Why do I blog? For the swag, of course. Well, no, not really, but I did just receive a review copy of Randy Maniloff and Jeffrey Stempel’s new General Liability Insurance Coverage deskbook, and it is tremendous. The book bears the subtitle “Key Issues in Every State,” and that phrase on the book’s cover is a perfect example of truth in advertising. The authors take the primary key issues in handling general liability claims, from the beginning (whether there is a duty to defend) to the end (how should recovery from the insured be allocated among multiple insurers) and provide a detailed synopsis of the law, with citations to key authority, on each issue in every state. Although that sounds like a recipe for a dense, possibly impenetrable text, here at least, in these authors’ hands, it is not, which should come as no surprise to anyone who has read any of Randy’s annual reviews of a preceding year’s top insurance coverage decisions. The book is instead, if such a thing is possible in this context, a breezy read.
Substantively, I am more and more impressed each time I turn to it. In the first 24 hours it was on my desk, I referenced it as a starting point for research into the issues in two or three different cases. For someone like me and most other experienced insurance coverage practitioners, who are already more than conversant in the broad themes of insurance law, the devil is in the details on a daily basis; we spot the issues right off the bat, and then need to ascertain how a particular state’s law handles those issues. Randy and Jeffrey’s book provides a ready starting point for research into a particular state’s law, and in many cases, an answer right off the bat to how a particular state handles certain issues, such as whether an insurer can obtain reimbursement of defense costs or how that state determines the number of occurrences under a general liability policy.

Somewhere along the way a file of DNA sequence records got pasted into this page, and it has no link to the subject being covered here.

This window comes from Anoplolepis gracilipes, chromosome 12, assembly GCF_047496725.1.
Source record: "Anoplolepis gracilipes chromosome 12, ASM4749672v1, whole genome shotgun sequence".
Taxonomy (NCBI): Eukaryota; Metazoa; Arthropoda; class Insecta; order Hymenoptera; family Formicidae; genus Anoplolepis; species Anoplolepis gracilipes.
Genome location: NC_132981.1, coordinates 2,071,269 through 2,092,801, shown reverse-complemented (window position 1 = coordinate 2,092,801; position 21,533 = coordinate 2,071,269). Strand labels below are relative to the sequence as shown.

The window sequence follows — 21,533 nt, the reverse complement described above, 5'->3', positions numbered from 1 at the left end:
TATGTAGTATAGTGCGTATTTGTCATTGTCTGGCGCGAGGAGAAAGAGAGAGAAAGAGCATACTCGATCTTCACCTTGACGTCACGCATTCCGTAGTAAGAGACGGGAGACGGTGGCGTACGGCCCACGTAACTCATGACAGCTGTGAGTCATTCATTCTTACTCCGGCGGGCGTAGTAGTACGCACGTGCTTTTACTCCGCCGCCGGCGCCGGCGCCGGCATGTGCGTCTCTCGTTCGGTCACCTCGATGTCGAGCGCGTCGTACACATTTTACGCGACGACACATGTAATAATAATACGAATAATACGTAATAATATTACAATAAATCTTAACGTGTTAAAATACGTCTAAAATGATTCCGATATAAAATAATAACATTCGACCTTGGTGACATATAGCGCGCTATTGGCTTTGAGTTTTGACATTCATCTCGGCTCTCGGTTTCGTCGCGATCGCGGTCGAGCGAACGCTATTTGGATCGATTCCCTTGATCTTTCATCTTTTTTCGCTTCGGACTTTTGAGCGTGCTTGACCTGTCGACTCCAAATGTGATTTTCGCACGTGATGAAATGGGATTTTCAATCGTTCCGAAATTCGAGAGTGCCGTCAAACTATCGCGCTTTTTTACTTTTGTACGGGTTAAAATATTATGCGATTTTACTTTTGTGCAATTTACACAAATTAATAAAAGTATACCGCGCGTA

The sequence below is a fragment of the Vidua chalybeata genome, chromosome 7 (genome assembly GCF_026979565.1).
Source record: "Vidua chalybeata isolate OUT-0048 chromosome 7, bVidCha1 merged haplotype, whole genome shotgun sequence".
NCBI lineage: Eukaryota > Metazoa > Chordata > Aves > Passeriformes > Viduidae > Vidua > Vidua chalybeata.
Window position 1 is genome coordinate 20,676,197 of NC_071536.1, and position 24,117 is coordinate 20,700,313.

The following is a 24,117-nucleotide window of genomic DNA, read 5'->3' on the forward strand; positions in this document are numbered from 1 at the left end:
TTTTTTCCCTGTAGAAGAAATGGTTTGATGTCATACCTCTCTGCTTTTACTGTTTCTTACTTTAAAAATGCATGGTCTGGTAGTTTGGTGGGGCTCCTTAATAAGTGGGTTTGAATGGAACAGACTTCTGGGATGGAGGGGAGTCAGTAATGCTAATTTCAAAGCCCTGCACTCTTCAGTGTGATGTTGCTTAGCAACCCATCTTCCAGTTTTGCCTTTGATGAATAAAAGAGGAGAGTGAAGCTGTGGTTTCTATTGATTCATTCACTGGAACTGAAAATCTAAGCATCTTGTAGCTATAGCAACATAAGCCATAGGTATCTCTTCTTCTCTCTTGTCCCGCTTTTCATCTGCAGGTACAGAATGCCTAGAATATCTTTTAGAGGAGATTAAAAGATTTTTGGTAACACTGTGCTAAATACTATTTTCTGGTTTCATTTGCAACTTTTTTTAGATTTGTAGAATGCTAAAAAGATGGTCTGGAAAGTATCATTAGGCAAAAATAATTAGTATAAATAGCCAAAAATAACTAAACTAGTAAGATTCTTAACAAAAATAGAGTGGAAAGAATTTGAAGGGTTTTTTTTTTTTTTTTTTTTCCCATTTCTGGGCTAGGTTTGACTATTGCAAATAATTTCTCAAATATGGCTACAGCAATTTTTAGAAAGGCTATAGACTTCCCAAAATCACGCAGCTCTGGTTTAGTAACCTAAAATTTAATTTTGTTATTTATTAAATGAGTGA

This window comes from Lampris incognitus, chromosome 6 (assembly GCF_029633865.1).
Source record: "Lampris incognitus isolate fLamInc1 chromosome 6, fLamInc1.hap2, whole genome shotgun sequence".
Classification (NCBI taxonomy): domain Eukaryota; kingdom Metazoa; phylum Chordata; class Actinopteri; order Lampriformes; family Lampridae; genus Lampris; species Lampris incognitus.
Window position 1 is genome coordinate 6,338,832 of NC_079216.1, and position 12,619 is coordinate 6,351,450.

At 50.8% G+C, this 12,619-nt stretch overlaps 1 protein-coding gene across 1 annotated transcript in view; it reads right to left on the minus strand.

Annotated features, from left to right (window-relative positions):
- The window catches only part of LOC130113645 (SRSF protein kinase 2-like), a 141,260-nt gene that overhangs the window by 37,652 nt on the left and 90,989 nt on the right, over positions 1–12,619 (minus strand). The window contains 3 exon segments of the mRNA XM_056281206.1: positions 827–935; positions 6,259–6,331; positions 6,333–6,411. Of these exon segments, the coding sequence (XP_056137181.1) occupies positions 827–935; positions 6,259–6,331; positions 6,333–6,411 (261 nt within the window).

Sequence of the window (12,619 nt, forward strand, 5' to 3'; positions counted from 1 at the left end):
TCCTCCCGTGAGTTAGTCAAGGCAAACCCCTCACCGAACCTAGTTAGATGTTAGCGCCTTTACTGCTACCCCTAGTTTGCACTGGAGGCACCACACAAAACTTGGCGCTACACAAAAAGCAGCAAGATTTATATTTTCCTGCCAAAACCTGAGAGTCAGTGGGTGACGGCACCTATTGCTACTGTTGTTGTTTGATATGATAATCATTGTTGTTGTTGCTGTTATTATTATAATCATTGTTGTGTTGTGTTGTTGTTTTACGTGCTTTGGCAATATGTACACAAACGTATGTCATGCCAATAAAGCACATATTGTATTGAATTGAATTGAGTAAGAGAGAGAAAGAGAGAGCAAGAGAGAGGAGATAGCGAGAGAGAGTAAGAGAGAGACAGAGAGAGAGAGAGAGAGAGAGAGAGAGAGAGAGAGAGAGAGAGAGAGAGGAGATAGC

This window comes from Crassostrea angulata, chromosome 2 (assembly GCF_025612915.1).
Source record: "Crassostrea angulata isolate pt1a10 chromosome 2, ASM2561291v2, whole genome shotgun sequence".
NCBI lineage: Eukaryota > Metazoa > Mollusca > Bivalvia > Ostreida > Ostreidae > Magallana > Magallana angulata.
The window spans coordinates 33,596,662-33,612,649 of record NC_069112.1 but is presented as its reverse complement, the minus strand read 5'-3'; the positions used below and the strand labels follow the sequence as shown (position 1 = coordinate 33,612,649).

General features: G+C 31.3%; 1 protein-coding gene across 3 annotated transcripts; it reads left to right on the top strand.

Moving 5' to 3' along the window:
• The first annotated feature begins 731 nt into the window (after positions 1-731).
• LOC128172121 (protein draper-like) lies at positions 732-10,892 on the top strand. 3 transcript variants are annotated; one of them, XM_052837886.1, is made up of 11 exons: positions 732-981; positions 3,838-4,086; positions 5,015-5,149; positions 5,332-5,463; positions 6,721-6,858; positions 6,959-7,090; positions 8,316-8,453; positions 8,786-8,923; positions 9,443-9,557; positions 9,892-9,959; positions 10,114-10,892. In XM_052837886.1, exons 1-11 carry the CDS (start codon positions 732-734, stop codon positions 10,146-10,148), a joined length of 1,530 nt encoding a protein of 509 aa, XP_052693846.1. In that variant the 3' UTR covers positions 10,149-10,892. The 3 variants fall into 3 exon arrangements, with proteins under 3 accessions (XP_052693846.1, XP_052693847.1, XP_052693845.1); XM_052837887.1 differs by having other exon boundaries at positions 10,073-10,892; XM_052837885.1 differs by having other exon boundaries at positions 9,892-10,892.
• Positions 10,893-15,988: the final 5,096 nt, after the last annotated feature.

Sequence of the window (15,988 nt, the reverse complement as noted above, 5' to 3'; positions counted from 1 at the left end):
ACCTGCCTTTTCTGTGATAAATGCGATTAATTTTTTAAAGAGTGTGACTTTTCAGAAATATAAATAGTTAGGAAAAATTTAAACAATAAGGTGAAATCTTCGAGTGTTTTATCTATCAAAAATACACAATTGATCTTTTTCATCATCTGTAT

For anyone who deals with insurance claims issues on a daily basis, whether as a coverage lawyer or a claims professional, I can’t recommend it highly enough. Insurance coverage, as a practice area, is such a research intensive activity that anything that reduces the time needed to research and answer a question makes the practice more fun and saves clients money, all at the same time. This book does that.
Now if you don’t write a blog, you can’t count on swag to get a copy, but you can get it here.